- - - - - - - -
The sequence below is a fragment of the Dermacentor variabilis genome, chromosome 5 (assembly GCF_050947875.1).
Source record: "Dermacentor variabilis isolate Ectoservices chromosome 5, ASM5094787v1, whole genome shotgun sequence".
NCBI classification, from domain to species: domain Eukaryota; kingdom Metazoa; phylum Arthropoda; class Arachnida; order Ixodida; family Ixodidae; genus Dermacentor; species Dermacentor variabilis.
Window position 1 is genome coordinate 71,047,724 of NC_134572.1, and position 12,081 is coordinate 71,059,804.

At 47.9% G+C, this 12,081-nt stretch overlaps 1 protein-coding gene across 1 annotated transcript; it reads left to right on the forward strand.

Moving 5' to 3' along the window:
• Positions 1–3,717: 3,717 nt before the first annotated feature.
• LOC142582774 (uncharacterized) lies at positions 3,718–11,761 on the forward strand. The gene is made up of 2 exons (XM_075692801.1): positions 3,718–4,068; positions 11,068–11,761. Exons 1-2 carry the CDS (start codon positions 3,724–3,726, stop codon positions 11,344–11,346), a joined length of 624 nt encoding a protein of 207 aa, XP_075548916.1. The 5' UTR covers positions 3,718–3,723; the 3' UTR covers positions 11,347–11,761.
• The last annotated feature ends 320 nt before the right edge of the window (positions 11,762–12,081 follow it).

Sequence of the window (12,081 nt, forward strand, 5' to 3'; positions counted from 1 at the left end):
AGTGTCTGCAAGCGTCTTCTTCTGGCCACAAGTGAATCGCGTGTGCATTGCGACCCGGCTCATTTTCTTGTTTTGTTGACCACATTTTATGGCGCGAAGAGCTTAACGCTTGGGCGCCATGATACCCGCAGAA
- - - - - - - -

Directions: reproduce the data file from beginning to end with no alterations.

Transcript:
The sequence below is a fragment of the Dermacentor variabilis genome, chromosome 5 (assembly GCF_050947875.1).
Source record: "Dermacentor variabilis isolate Ectoservices chromosome 5, ASM5094787v1, whole genome shotgun sequence".
NCBI classification, from domain to species: domain Eukaryota; kingdom Metazoa; phylum Arthropoda; class Arachnida; order Ixodida; family Ixodidae; genus Dermacentor; species Dermacentor variabilis.
Window position 1 is genome coordinate 71,047,724 of NC_134572.1, and position 12,081 is coordinate 71,059,804.

At 47.9% G+C, this 12,081-nt stretch overlaps 1 protein-coding gene across 1 annotated transcript; it reads left to right on the forward strand.

Moving 5' to 3' along the window:
• Positions 1–3,717: 3,717 nt before the first annotated feature.
• LOC142582774 (uncharacterized) lies at positions 3,718–11,761 on the forward strand. The gene is made up of 2 exons (XM_075692801.1): positions 3,718–4,068; positions 11,068–11,761. Exons 1-2 carry the CDS (start codon positions 3,724–3,726, stop codon positions 11,344–11,346), a joined length of 624 nt encoding a protein of 207 aa, XP_075548916.1. The 5' UTR covers positions 3,718–3,723; the 3' UTR covers positions 11,347–11,761.
• The last annotated feature ends 320 nt before the right edge of the window (positions 11,762–12,081 follow it).

Sequence of the window (12,081 nt, forward strand, 5' to 3'; positions counted from 1 at the left end):
AGTGTCTGCAAGCGTCTTCTTCTGGCCACAAGTGAATCGCGTGTGCATTGCGACCCGGCTCATTTTCTTGTTTTGTTGACCACATTTTATGGCGCGAAGAGCTTAACGCTTGGGCGCCATGATACCCGCAGAA